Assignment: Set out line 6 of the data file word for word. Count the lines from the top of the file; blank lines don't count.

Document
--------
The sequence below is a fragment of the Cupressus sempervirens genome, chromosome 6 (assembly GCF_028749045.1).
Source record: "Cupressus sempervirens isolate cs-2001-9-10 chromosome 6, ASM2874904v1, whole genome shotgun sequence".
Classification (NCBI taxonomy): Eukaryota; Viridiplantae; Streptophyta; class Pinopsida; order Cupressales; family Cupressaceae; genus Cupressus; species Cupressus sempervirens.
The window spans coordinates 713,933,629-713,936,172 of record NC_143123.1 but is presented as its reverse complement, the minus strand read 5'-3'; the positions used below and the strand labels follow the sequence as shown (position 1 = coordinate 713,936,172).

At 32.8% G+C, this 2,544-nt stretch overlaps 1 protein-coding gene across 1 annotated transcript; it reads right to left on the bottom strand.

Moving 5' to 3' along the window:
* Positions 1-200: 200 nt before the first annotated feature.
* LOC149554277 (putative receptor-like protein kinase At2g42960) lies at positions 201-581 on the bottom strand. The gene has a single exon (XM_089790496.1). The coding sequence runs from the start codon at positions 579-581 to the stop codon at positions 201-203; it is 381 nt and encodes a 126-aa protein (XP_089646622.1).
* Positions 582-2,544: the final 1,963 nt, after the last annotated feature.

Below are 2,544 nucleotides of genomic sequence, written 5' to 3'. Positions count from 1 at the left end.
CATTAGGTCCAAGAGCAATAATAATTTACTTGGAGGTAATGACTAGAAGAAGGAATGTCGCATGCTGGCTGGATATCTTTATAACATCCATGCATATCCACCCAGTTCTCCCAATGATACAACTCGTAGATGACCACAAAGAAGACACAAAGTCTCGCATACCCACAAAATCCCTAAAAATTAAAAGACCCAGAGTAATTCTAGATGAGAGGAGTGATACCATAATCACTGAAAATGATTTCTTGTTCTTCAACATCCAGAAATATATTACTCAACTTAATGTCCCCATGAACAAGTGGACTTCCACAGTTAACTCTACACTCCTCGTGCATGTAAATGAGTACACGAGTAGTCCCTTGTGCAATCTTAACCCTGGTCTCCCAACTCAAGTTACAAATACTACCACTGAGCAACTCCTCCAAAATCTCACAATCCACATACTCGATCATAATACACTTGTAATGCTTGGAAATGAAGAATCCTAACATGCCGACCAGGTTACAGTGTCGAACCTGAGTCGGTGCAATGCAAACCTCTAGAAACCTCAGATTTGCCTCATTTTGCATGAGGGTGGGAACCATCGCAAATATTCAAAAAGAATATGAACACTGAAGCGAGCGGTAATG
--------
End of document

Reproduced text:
Moving 5' to 3' along the window: